Experimental feature in GraalVM

Insight Manual

GraalVM Insight is multipurpose, flexible tool to write reliable applications. The dynamic nature of the tool allows to selectively apply tracing pointcuts on already deployed applications with no loss of performance.

Any moderately skilled hacker can easily creat so called Insight snippets and dynamically apply them to the actual programs. This provides ultimate insights into execution and behavior of one’s application without compromising the execution speed.

Table of contents #

Quick Start #

Get started with an obligatory HelloWorld example. Create a source-tracing.js script with following content:

insight.on('source', function(ev) {
    print(`Loading ${ev.characters.length} characters from ${ev.name}`);
});

Run it with GraalVM’s node launcher adding the --insight instrument option. Observe what scripts are being loaded and evaluated:

graalvm/bin/node --js.print --insight=source-tracing.js -e "print('The result: ' + 6 * 7)" | tail -n 10
Loading 29938 characters from url.js
Loading 345 characters from internal/idna.js
Loading 12642 characters from punycode.js
Loading 33678 characters from internal/modules/cjs/loader.js
Loading 13058 characters from vm.js
Loading 52408 characters from fs.js
Loading 15920 characters from internal/fs/utils.js
Loading 505 characters from [eval]-wrapper
Loading 29 characters from [eval]
The result: 42

What has just happened? GraalVM Insight source-tracing.js script has used the provided insight object to attach a source listener to the runtime. As such, whenever node loaded a script, the listener got notified of it and could take an action (in this case printing the length and name of processed script).

Hotness Top 10 Example #

Collecting the insights information is not limited to a print statement. One can perform any Turing complete computation in your language. For example, a program that counts all method invocations and dumps the most frequent ones when the execution is over.

Save the following code to function-hotness-tracing.js:

var map = new Map();

function dumpHotness() {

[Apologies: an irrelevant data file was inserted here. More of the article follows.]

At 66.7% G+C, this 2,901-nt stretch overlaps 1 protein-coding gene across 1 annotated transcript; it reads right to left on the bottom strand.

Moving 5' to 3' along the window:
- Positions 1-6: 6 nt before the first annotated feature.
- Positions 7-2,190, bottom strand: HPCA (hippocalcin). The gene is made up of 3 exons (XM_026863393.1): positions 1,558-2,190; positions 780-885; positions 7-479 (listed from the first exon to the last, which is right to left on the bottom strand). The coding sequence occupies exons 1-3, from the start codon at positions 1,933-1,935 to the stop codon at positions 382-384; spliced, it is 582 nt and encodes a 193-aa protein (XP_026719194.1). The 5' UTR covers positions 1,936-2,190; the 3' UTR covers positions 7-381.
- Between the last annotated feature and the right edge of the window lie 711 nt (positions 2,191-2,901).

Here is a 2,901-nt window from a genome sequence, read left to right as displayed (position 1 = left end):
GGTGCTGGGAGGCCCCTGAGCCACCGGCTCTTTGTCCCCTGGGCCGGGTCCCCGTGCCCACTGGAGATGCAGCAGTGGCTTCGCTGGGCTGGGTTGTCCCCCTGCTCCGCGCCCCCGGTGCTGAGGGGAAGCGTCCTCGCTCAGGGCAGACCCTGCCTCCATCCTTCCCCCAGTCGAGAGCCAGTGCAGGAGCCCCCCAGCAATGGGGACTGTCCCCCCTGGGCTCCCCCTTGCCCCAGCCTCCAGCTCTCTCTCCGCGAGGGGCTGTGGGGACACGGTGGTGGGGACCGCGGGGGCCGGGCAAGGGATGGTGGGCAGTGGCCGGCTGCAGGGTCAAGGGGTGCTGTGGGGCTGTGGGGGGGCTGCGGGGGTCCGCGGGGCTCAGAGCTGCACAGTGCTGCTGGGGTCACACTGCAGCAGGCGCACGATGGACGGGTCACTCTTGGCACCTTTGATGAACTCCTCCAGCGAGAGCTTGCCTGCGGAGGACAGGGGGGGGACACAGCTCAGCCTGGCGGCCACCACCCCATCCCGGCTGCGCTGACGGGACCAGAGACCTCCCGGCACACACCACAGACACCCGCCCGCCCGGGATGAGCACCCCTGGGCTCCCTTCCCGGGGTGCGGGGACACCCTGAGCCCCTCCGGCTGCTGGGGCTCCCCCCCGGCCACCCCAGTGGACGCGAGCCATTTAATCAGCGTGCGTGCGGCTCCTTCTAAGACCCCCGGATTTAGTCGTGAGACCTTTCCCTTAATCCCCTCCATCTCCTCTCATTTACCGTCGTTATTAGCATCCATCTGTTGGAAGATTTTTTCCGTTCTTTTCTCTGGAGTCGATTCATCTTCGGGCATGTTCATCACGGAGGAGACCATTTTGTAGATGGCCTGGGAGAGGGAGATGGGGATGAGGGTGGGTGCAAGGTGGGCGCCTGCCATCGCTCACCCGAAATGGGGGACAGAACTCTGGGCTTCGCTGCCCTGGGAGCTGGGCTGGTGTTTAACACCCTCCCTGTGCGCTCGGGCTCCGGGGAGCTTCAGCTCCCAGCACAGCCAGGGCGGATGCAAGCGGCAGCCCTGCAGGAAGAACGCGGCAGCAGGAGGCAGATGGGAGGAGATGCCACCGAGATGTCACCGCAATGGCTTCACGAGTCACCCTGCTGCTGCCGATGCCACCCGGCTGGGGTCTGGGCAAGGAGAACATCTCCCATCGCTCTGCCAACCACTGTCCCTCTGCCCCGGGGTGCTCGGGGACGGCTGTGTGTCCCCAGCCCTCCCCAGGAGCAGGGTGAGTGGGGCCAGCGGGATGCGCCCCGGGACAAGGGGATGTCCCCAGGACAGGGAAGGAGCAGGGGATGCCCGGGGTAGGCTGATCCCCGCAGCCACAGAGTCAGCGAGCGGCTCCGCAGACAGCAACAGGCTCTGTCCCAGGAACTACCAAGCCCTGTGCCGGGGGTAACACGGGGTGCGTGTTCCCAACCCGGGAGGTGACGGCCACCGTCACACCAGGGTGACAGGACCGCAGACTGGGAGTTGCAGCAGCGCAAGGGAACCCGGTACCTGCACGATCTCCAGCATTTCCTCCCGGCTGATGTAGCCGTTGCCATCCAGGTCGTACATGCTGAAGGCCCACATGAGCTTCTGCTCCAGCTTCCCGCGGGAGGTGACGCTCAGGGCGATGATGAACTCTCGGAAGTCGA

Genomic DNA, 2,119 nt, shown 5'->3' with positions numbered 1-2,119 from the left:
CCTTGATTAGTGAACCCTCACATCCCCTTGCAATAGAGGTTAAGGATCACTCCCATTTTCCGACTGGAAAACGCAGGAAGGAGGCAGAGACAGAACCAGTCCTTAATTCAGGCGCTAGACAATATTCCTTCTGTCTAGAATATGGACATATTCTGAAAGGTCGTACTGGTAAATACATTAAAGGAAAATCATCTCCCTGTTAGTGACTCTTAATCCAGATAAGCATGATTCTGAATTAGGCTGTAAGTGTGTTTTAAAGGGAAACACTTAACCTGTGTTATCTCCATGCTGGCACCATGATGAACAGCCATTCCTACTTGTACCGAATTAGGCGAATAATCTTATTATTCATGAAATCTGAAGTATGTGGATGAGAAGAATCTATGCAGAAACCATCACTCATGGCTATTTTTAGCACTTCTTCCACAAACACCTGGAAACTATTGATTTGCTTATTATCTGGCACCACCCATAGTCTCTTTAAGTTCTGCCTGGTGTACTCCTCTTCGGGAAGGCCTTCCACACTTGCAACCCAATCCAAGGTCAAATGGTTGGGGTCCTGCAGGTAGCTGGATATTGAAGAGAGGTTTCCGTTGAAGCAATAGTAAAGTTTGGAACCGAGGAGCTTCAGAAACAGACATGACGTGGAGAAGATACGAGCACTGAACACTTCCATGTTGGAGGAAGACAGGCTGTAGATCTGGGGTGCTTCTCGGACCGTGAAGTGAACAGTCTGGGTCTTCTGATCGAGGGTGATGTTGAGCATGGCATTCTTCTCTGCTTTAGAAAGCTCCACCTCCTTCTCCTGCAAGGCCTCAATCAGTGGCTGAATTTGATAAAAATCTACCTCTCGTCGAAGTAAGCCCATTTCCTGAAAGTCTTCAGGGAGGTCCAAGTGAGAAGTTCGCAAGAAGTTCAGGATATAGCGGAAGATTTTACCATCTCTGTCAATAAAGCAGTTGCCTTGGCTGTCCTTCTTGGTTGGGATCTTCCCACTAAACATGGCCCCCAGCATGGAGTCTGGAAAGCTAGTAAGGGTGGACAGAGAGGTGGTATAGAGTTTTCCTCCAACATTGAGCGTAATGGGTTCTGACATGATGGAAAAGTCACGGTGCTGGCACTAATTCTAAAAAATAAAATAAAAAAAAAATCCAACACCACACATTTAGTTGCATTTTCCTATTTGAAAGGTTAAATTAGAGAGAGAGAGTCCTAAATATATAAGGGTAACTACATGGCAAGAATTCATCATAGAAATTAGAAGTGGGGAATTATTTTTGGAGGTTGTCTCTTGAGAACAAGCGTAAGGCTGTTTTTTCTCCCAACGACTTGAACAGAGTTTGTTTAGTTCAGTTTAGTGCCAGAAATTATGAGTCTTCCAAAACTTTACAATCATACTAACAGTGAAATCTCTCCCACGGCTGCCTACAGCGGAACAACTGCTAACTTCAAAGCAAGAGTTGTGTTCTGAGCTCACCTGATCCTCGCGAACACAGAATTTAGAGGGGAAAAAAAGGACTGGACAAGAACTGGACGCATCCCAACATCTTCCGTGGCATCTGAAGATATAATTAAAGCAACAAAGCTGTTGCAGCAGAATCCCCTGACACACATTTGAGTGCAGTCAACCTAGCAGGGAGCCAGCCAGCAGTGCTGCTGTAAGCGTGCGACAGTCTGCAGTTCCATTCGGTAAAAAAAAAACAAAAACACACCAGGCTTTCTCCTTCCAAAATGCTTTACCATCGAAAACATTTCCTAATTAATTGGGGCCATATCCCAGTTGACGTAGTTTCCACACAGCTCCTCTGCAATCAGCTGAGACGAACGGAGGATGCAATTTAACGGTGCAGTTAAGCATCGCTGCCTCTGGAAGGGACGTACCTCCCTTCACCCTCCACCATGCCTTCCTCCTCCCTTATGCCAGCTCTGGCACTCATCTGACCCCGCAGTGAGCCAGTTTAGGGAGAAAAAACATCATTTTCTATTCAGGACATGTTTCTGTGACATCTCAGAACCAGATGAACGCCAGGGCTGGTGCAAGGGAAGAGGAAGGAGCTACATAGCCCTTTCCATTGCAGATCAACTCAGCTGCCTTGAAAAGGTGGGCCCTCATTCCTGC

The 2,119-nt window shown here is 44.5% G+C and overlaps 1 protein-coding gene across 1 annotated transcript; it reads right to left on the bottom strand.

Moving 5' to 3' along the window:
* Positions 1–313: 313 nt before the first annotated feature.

print("==== Hotness Top 10 ====");
    var digits = 3;
    Array.from(map.entries()).sort((one, two) => two[1] - one[1]).forEach(function (entry) {
        var number = entry[1].toString();
        if (number.length >= digits) {
            digits = number.length;
        } else {
            number = Array(digits - number.length + 1).join(' ') + number;
        }
        if (number > 10) print(`${number} calls to ${entry[0]}`);
    });
    print("========================");
}

insight.on('enter', function(ev) {
    var cnt = map.get(ev.name);
    if (cnt) {
        cnt = cnt + 1;
    } else {
        cnt = 1;
    }
    map.set(ev.name, cnt);
}, {
    roots: true
});

insight.on('close', dumpHotness);

The map is a global variable visible for the whole Insight script that allows the code to share data between the insight.on('enter') function and the dumpHotness function. The latter is executed when the node process execution is over (registered via insight.on('close', dumpHotness). Invoke the program:

graalvm/bin/node --js.print --insight=function-hotness-tracing.js -e "print('The result: ' + 6 * 7)"
The result: 42
==== Hotness Top 10 ====
543 calls to isPosixPathSeparator
211 calls to E
211 calls to makeNodeErrorWithCode
205 calls to NativeModule
198 calls to uncurryThis
154 calls to :=>
147 calls to nativeModuleRequire
145 calls to NativeModule.compile
 55 calls to internalBinding
 53 calls to :anonymous
 49 calls to :program
 37 calls to getOptionValue
 24 calls to copyProps
 18 calls to validateString
 13 calls to copyPrototype
 13 calls to hideStackFrames
 13 calls to addReadOnlyProcessAlias
========================

Table with names and counts of function invocations is printed out when the node process exits.

Apply Insight to Any GraalVM Language #

The previous examples were written in JavaScript and used node, but due to the polyglot nature of GraalVM you can take the same instrument and apply it to any language GraalVM supports. For example, test the Ruby language with GraalVM Insight.

To start, create the instrument in the source-trace.js file:

insight.on('source', function(ev) {
   if (ev.uri.indexOf('gems') === -1) {
     let n = ev.uri.substring(ev.uri.lastIndexOf('/') + 1);
     print('JavaScript instrument observed load of ' + n);
   }
});

Prepare your Ruby program in the helloworld.rb file:

puts 'Hello from GraalVM Ruby!'

Note: Make sure the Ruby support is added to GraalVM with gu install ruby.

Apply the JavaScript instrument to the Ruby program. Here is what you should see:

graalvm/bin/ruby --polyglot --insight=source-trace.js helloworld.rb
JavaScript instrument observed load of helloworld.rb
Hello from GraalVM Ruby!

It is necessary to start GraalVM’s Ruby launcher with the --polyglot parameter as the source-tracing.js script remains written in JavaScript.

Insights with JavaScript #

As stated in the previous section, GraalVM Insight is not limited to Node.js only. It is available in all languages runtimes GraalVM provides. Try the JavaScript implementation that comes with GraalVM.